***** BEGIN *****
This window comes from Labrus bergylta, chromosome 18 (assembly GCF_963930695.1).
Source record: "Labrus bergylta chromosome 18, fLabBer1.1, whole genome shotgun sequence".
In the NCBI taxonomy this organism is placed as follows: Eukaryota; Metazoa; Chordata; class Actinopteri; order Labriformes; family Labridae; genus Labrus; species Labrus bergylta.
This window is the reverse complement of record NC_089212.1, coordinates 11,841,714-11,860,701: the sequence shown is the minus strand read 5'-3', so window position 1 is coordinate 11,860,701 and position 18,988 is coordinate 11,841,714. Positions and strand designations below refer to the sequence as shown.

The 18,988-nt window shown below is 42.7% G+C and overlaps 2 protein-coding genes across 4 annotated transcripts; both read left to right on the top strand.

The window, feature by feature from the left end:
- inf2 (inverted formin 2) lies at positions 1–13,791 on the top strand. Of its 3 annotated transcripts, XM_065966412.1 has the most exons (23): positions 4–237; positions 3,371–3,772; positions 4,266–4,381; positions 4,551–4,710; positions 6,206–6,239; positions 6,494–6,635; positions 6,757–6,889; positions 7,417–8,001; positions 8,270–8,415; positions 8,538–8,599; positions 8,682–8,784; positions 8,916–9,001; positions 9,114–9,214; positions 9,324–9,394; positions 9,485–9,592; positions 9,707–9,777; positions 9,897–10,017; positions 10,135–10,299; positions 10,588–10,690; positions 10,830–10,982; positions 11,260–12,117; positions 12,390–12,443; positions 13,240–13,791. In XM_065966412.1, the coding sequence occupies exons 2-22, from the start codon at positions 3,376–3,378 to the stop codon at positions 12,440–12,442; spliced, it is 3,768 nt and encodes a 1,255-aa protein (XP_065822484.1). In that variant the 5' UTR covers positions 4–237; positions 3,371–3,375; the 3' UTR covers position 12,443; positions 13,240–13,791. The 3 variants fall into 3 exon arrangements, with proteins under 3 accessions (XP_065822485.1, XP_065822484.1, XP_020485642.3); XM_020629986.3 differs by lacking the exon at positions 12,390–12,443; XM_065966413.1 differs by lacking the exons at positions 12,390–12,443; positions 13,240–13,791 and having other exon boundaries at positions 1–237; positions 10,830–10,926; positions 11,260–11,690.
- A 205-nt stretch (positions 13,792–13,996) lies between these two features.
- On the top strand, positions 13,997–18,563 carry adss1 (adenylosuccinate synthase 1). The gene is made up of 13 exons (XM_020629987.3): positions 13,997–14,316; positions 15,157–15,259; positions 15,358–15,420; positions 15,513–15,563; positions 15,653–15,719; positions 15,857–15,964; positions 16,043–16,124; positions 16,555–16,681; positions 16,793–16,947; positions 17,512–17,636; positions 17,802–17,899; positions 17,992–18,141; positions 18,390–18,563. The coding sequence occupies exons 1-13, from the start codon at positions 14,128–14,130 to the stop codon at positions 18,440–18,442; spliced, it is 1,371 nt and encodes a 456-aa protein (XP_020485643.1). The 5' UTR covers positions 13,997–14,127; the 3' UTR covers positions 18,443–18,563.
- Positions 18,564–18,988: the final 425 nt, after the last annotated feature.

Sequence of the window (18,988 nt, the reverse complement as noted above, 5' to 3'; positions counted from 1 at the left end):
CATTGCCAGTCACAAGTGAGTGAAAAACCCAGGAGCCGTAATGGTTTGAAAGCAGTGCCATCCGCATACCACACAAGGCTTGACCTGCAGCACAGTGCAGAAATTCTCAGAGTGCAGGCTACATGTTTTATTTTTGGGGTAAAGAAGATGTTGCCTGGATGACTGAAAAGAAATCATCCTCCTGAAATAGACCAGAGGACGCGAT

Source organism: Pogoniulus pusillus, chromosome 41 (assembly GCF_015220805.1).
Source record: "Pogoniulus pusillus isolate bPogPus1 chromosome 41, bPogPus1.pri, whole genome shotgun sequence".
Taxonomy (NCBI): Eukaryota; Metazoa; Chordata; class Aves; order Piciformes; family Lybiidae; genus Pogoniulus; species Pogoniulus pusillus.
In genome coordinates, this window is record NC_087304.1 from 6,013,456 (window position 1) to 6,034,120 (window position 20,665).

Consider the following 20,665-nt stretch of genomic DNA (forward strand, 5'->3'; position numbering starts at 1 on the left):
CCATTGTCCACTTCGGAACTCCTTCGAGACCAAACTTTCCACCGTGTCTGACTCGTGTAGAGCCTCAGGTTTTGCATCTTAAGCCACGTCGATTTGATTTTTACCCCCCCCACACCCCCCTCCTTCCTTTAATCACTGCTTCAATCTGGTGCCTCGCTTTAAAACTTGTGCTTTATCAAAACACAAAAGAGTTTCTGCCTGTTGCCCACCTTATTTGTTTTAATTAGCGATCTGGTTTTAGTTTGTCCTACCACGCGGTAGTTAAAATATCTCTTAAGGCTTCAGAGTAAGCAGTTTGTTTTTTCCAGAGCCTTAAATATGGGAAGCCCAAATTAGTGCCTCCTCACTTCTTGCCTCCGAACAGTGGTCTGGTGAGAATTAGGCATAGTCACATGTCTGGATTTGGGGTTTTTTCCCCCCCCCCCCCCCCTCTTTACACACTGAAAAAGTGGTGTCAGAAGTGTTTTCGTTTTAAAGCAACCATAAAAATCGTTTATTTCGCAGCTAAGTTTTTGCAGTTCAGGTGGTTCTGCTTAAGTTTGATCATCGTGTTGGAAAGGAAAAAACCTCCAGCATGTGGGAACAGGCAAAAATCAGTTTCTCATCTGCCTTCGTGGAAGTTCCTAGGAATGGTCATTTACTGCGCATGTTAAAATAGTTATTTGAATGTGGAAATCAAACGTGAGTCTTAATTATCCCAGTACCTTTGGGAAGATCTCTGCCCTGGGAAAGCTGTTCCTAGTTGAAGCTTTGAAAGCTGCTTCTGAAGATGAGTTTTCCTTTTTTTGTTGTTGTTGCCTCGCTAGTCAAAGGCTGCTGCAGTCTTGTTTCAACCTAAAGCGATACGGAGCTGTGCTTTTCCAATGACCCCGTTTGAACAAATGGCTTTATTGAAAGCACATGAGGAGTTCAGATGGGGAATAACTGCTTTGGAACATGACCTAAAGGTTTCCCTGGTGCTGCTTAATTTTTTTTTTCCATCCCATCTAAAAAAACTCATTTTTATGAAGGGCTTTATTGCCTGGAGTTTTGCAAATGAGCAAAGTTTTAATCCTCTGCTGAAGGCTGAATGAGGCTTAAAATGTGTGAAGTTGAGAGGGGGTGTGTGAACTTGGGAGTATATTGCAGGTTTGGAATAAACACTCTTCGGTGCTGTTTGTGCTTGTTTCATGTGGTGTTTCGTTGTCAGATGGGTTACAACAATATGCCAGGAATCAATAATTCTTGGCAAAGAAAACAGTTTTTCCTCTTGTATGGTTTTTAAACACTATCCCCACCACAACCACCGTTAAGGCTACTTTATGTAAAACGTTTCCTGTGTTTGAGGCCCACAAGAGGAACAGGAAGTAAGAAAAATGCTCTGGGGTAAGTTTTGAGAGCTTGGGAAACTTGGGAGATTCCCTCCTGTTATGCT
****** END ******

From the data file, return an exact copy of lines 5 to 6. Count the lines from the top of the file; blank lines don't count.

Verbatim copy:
The 18,988-nt window shown below is 42.7% G+C and overlaps 2 protein-coding genes across 4 annotated transcripts; both read left to right on the top strand.

The window, feature by feature from the left end: